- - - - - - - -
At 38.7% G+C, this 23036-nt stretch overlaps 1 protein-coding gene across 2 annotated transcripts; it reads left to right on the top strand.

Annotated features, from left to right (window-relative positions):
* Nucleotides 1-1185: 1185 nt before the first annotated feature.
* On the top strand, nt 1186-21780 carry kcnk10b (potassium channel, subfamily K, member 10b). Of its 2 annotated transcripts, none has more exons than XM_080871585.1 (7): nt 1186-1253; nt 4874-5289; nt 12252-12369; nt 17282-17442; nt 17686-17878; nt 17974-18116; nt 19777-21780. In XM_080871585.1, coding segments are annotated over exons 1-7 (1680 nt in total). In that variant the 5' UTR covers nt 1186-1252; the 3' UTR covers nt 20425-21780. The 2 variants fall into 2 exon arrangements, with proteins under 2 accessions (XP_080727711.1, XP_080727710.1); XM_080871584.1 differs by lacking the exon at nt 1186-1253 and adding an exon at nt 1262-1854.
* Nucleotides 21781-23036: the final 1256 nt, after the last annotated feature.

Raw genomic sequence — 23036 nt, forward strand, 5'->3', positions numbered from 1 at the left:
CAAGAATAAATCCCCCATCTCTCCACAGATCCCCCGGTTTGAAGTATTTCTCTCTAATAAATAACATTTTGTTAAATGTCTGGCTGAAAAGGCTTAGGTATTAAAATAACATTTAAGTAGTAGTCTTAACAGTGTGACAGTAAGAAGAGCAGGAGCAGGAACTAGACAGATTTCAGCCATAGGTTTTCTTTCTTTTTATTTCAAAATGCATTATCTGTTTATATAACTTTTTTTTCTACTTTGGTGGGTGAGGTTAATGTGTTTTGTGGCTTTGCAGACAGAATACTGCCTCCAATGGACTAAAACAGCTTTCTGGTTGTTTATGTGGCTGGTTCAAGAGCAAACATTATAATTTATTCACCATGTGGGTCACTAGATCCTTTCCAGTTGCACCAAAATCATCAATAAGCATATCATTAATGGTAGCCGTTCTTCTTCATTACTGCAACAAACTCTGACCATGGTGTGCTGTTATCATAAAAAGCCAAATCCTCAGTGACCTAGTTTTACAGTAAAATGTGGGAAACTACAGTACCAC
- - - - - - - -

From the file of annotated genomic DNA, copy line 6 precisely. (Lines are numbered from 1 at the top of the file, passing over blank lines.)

Raw genomic sequence — 23036 nt, forward strand, 5'->3', positions numbered from 1 at the left: